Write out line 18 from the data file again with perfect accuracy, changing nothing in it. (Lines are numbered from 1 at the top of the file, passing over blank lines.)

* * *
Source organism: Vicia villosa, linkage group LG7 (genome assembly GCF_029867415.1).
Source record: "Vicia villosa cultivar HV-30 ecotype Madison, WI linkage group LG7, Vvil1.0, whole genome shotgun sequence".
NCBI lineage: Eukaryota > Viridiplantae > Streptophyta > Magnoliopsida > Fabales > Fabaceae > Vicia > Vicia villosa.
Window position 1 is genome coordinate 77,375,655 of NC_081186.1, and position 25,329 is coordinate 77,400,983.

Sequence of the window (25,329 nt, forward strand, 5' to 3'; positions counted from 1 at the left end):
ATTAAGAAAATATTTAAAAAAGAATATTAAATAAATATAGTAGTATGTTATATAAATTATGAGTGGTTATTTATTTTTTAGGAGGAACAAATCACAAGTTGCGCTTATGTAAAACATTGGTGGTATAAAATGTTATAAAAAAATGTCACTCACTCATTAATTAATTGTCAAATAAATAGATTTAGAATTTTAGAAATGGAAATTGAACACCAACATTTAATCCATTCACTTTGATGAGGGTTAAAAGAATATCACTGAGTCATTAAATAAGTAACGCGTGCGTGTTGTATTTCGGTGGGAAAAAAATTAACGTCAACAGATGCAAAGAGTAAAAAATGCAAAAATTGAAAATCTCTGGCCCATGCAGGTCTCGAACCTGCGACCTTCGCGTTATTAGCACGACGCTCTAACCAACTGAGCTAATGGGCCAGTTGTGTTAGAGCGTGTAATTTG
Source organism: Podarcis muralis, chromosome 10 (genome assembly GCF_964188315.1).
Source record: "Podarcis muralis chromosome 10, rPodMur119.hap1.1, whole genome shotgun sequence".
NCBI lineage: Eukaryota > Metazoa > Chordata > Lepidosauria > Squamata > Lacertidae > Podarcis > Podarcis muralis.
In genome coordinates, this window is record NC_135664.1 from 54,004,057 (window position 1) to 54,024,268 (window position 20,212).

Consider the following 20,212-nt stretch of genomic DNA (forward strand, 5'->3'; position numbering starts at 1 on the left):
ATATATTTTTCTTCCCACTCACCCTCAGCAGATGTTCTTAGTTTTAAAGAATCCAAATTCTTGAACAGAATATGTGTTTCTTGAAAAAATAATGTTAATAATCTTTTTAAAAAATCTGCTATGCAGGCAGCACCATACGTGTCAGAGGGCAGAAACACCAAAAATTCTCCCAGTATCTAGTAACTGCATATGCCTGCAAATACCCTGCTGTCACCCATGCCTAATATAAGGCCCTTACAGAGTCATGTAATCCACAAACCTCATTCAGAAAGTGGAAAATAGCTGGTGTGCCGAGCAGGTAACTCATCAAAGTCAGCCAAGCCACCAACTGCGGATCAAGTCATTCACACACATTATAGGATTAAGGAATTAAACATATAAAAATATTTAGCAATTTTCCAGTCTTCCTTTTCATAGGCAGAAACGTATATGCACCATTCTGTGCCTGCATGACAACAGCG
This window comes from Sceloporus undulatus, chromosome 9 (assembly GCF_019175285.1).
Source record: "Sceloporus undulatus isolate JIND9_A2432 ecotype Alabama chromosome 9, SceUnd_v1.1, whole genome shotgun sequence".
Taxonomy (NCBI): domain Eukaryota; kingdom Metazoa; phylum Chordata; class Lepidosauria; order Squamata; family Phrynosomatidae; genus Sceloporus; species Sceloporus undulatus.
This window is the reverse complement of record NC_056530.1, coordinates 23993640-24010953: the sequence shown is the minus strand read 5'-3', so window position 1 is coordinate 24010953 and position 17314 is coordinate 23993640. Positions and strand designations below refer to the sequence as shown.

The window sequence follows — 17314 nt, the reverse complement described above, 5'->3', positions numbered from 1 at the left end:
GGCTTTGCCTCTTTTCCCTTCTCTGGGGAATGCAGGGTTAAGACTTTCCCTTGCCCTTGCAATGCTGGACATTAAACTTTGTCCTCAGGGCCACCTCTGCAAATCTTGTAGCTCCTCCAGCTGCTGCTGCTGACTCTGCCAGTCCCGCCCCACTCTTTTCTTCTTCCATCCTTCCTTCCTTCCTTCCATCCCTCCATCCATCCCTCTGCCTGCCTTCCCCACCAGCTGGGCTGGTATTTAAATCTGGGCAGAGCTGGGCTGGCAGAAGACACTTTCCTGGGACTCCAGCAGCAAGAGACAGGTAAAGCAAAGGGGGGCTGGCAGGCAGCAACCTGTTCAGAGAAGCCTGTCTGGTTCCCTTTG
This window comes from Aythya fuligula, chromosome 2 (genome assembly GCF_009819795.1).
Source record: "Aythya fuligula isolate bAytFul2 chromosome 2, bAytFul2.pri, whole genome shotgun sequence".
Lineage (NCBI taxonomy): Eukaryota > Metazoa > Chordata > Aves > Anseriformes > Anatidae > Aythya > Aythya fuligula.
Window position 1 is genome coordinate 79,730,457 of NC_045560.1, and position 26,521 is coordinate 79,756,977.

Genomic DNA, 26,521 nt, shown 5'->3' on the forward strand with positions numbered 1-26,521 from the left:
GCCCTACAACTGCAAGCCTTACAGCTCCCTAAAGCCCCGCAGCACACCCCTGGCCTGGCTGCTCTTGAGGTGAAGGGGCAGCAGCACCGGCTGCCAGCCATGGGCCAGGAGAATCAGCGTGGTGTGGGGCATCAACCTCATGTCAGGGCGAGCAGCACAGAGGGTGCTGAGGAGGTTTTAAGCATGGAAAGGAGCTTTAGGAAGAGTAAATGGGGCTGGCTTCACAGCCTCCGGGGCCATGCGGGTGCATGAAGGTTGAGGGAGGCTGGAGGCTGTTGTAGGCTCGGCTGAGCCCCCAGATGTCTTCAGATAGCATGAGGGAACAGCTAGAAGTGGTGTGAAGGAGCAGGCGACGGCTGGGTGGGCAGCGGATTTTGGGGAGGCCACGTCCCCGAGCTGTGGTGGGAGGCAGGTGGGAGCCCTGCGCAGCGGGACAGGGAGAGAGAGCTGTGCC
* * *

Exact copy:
GGCTTTGCCTCTTTTCCCTTCTCTGGGGAATGCAGGGTTAAGACTTTCCCTTGCCCTTGCAATGCTGGACATTAAACTTTGTCCTCAGGGCCACCTCTGCAAATCTTGTAGCTCCTCCAGCTGCTGCTGCTGACTCTGCCAGTCCCGCCCCACTCTTTTCTTCTTCCATCCTTCCTTCCTTCCTTCCATCCCTCCATCCATCCCTCTGCCTGCCTTCCCCACCAGCTGGGCTGGTATTTAAATCTGGGCAGAGCTGGGCTGGCAGAAGACACTTTCCTGGGACTCCAGCAGCAAGAGACAGGTAAAGCAAAGGGGGGCTGGCAGGCAGCAACCTGTTCAGAGAAGCCTGTCTGGTTCCCTTTG